After a year of doubts and struggling, Cyril Dessel has come back on the front line with stage wins in three consecutive races: the Four Days of Dunkirk, the Tour of Catalunya and the Dauphiné Libéré. Cyclingnews' Jean-François Quénet spoke with the French hero of the 2006 Tour de France in the Alps.
The Tour de France can have both sides for a bike rider. Nobody knows that as well as Cyril Dessel. In 2006, he was just a solid French rider who lined up in the world's biggest race for the second time only at the age of 32 but he found glory in the Pyrénées as he came in second to Juan Miguel Mercado in Pau but wore the yellow jersey for one day. He kept going well in the mountains after that and finished sixth overall and best French rider. One year later, he hadn't yet recovered from toxoplasmosis, but he started the Tour and was forced to quit on stage 15.
"When I pulled out, I was in a bad state of shape," he recalled in the Dauphiné Libéré at the start of the race organized by the French daily paper from the Rhône-Alpes region. "I went back home and I was like a vegetable. I knew from the beginning that I would have been hopeless, I was hardly able to just go back to the service car and collect drink bottles, but my team had thought that my presence at the Tour would still have produced some media exposure."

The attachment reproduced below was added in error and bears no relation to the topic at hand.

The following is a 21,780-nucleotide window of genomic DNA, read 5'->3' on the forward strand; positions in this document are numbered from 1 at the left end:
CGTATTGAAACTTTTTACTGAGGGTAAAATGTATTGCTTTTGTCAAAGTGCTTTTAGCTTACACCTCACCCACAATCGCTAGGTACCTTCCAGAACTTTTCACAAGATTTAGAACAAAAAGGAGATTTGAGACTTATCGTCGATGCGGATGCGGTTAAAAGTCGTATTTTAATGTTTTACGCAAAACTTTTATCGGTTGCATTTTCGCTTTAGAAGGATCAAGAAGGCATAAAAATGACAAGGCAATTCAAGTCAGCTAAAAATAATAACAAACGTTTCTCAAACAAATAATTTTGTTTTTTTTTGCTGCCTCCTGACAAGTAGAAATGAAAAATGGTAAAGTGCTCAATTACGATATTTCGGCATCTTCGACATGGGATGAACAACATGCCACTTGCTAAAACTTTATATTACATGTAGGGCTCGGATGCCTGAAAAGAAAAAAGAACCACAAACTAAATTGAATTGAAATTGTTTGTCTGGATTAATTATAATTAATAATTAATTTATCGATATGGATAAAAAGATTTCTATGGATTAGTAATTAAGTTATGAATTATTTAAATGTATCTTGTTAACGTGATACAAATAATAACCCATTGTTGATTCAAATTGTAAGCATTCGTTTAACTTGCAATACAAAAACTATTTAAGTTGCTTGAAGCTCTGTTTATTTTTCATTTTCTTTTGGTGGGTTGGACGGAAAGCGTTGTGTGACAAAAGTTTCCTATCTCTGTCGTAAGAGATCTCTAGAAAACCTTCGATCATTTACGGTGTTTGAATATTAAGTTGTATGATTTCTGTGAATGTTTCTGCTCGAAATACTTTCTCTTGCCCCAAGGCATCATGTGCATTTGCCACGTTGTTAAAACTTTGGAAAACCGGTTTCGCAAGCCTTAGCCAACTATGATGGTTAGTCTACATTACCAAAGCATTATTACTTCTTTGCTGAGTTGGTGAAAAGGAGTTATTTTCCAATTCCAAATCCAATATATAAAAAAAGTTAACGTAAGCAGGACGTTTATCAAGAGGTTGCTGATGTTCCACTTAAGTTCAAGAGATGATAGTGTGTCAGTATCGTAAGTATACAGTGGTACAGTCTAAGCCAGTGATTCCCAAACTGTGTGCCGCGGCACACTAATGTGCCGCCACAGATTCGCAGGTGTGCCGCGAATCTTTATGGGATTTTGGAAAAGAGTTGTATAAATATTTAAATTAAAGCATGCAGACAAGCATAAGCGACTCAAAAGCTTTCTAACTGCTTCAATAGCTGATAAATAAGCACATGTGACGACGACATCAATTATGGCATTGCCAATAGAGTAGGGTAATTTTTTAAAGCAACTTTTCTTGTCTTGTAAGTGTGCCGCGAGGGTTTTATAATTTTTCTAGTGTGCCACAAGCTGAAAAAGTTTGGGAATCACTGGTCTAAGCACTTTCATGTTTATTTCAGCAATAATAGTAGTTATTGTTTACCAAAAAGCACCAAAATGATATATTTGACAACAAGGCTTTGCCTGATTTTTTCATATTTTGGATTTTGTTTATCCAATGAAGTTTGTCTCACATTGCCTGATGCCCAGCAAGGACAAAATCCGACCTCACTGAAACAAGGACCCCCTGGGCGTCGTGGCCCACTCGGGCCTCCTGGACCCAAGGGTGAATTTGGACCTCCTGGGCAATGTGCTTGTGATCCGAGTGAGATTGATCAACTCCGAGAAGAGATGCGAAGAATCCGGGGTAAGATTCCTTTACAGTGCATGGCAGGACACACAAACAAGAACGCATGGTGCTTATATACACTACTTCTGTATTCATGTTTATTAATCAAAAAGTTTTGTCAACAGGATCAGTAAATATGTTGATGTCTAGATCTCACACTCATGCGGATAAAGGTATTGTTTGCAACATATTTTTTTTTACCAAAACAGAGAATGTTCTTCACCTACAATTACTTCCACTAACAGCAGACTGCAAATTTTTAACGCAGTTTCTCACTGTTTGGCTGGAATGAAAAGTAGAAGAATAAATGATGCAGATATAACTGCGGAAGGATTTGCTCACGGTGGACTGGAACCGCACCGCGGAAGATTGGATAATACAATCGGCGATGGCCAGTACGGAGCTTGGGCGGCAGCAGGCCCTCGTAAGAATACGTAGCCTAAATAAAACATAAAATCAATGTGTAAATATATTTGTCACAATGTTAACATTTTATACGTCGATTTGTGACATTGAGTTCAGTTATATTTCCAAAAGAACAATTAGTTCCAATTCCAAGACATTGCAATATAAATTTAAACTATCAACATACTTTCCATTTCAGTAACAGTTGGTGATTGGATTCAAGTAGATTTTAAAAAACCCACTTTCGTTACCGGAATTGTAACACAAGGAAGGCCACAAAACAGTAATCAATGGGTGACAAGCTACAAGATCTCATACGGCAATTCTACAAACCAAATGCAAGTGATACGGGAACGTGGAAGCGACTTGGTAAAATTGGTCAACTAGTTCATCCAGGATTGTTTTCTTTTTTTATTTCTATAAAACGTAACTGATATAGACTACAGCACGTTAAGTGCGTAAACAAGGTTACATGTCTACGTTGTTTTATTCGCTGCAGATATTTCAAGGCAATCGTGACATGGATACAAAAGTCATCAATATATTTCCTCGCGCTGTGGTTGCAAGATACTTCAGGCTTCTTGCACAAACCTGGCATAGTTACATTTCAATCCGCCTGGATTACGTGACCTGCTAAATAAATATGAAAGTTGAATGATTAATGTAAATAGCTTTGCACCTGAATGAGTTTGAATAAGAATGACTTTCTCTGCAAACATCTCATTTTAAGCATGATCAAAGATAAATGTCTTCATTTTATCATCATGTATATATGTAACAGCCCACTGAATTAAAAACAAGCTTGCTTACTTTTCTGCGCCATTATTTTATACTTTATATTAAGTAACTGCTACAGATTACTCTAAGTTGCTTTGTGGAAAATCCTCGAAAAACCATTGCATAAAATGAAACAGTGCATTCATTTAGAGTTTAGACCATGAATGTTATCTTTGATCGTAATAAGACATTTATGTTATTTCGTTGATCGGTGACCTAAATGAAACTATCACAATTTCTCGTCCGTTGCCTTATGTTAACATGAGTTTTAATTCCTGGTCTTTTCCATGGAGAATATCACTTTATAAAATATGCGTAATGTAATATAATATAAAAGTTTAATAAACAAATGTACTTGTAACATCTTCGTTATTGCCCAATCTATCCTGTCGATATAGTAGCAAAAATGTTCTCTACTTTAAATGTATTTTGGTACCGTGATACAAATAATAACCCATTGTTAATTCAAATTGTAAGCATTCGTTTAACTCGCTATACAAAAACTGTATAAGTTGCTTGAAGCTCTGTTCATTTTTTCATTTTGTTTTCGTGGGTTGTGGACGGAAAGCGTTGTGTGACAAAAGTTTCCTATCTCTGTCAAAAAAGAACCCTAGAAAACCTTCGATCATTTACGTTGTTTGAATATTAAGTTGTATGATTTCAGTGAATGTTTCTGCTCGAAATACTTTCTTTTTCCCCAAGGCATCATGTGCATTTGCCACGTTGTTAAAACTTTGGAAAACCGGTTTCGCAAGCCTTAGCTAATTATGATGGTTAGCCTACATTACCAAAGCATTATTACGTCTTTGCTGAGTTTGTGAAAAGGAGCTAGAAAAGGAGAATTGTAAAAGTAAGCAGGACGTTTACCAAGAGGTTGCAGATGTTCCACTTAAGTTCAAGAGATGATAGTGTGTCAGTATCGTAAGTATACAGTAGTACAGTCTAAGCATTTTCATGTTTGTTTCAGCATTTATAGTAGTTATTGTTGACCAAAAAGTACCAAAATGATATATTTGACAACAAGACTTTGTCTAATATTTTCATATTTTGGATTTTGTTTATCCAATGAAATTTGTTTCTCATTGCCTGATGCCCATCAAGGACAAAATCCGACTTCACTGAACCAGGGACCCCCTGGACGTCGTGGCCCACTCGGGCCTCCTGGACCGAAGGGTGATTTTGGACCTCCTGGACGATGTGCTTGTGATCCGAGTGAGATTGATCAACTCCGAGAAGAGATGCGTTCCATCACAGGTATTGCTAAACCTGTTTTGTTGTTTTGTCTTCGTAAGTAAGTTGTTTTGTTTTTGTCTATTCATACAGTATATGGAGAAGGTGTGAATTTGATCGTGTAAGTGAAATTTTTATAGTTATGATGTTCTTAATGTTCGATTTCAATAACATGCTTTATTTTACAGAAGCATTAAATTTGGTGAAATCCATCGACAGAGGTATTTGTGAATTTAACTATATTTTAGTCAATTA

Expectations were high after his ride in 2006, but in 2007, the disillusion of the French fans was just as high. Starting the Tour was a big mistake, he now realizes, and that is why he gave strong advice to Romain Feillu, who suffered the same disease at the beginning of 2008: "Take at least two months off without riding your bike at all."
"Had I rested properly, I could have done a good end of 2007 season and a good start of 2008," Dessel reckons. "It was my plan to go well at Paris-Nice and other races at this time of the year, but I was still in the process of rebuilding myself as a rider. Mentally it had been hard to come back after the disease and the bad results. I had a lot of doubts about myself."